Analyzing Art

Looking critically at artwork allows us to understand the world in different ways, gives us different perspectives, allows us to ask questions, helps us to become more creative and complex thinkers, inspires us produce more innovative ideas and projects, encourages us to communicate in different ways, and can help us explore different ideas and themes. Analyzing art is also one of the best ways to learn about art and to get better at making it it. 


Although description is an important part of a formal analysis, description is not enough on its own. You must introduce and contextualize your descriptions of the formal elements of the work so the reader understands how each element influences the work’s overall effect on the viewer. – Sylvan Barnet, A Short Guide to Writing About Art2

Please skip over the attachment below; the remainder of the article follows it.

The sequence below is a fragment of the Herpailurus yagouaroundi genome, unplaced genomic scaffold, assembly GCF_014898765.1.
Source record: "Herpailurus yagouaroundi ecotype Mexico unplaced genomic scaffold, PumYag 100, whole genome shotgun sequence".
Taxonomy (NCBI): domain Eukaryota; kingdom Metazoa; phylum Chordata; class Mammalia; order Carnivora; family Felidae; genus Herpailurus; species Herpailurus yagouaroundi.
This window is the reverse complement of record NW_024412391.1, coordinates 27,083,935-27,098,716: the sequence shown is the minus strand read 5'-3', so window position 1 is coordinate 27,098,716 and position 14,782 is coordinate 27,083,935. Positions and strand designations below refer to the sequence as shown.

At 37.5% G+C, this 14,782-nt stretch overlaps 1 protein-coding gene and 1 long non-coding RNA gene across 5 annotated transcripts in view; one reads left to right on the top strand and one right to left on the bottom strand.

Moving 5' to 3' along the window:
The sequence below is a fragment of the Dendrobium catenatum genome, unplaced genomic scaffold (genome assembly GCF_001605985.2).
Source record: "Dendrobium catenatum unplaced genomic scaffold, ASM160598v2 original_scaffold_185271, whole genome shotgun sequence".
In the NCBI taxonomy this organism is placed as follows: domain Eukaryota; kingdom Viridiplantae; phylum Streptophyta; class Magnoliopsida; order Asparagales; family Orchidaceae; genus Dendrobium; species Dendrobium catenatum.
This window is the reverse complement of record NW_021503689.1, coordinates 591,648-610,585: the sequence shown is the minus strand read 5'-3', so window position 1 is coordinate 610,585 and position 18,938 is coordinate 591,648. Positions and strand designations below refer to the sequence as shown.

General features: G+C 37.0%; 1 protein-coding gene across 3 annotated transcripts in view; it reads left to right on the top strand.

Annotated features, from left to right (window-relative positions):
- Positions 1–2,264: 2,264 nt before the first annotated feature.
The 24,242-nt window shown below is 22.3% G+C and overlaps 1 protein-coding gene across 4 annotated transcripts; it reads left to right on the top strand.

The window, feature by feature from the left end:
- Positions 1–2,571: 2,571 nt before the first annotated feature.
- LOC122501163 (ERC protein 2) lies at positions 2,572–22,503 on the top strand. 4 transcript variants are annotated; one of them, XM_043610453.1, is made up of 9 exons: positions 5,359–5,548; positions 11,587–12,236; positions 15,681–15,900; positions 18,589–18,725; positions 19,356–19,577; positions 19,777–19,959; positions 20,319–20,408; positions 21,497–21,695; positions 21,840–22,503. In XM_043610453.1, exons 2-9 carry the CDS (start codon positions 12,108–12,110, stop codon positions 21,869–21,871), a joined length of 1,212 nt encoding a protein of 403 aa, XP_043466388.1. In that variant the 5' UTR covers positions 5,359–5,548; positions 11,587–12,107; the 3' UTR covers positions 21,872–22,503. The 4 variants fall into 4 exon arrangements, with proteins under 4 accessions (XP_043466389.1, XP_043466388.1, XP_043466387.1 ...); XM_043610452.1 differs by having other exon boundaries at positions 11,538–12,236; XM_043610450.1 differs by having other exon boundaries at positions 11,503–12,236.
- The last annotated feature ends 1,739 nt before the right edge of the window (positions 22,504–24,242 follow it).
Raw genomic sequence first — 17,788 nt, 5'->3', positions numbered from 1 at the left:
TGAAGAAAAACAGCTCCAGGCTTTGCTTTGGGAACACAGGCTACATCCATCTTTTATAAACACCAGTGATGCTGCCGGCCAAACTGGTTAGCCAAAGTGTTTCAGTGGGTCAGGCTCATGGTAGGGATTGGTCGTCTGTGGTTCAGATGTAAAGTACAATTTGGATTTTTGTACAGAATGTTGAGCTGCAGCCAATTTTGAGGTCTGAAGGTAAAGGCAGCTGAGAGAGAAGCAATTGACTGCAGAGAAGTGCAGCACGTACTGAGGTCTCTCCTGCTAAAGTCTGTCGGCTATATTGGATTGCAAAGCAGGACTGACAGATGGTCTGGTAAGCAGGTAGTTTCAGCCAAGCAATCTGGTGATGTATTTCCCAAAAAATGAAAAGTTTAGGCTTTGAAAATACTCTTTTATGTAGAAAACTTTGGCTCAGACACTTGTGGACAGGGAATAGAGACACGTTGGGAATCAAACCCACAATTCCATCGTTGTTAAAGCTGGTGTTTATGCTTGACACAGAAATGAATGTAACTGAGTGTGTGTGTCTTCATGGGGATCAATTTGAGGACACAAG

Making sketches or drawings from works of art is the traditional, centuries-old way that artists have learned from each other. In doing this, you will engage with a work and an artist’s approach even if you previously knew nothing about it. If possible do this whenever you can, not from a postcard, the internet or a picture in a book, but from the actual work itself. This is useful because it forces you to look closely at the work and to consider elements you might not have noticed before. – Susie Hodge, How to Look at Art7